There has been increasing evidence that chronic low-grade inflammation is associated with mood disorders. However, the findings have been inconsistent because of heterogeneity across studies and methodological limitations. Our aim is to prospectively evaluate the bi-directional associations between inflammatory markers including interleukin (IL)-6, tumor necrosis factor (TNF)-α and high sensitivity C-reactive protein (hsCRP) with mood disorders.
The sample consisted of 3118 participants (53.7% women; mean age: 51.0, s.d. 8.8 years), randomly selected from the general population, who underwent comprehensive somatic and psychiatric evaluations at baseline and follow-up (mean follow-up duration = 5.5 years, s.d. 0.6). Current and remitted mood disorders including bipolar and major depressive disorders (MDD) and its subtypes (atypical, melancholic, combined atypical and melancholic, and unspecified) were based on semi-structured diagnostic interviews. Inflammatory biomarkers were analyzed in fasting blood samples. Associations were tested by multiple linear and logistic regression models.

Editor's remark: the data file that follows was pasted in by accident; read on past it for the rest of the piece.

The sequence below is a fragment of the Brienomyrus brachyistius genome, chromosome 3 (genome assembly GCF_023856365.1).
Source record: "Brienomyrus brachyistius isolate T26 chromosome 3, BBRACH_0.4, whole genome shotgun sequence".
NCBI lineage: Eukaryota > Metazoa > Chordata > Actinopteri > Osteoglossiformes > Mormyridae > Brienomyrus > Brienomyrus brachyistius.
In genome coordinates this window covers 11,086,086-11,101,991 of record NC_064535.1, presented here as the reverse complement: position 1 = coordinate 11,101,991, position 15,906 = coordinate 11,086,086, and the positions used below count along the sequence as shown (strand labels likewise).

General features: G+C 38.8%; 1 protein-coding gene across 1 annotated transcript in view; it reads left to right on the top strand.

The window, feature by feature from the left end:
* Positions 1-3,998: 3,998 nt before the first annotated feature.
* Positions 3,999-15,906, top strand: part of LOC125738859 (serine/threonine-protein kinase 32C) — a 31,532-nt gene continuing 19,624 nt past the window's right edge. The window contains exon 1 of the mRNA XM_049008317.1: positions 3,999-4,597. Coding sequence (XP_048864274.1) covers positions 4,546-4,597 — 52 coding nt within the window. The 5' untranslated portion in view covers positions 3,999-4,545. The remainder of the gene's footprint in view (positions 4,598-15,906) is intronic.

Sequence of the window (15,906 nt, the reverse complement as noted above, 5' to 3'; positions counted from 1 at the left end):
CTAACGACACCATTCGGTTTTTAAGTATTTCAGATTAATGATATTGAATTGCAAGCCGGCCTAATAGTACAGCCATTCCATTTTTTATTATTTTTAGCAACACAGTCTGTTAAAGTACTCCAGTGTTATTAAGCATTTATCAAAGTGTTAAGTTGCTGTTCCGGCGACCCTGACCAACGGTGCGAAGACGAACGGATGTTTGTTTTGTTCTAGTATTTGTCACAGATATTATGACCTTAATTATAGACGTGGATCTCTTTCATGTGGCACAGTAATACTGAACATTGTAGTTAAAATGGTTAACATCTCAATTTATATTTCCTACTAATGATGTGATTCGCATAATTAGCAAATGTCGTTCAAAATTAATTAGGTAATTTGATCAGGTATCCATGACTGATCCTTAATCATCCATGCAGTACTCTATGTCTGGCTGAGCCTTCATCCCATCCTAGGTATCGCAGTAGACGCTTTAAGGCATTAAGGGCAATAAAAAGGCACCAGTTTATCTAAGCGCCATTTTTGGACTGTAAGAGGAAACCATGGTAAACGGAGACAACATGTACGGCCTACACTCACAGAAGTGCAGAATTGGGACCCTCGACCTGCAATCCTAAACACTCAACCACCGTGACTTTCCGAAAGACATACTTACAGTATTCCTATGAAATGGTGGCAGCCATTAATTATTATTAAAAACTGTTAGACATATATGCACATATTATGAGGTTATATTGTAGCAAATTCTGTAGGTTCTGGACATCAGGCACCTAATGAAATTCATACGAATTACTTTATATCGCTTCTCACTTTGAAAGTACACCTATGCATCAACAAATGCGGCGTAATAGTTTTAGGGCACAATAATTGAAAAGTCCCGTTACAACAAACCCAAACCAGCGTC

Current combined MDD [β = 0.29, 95% confidence interval (CI) 0.03–0.55] and current atypical MDD (β = 0.32, 95% CI 0.10–0.55) at baseline were associated with increased levels of hsCRP at follow-up. There was little evidence for inflammation markers at baseline predicting mood disorders at follow-up.
The prospective unidirectional association between current MDD subtype with atypical features and hsCRP levels at follow-up suggests that inflammation may be a consequence of this condition. The role of inflammation, particularly hsCRP that is critically involved in cardiovascular diseases, warrants further study. Future research that examines potential influences of medications on inflammatory processes is indicated.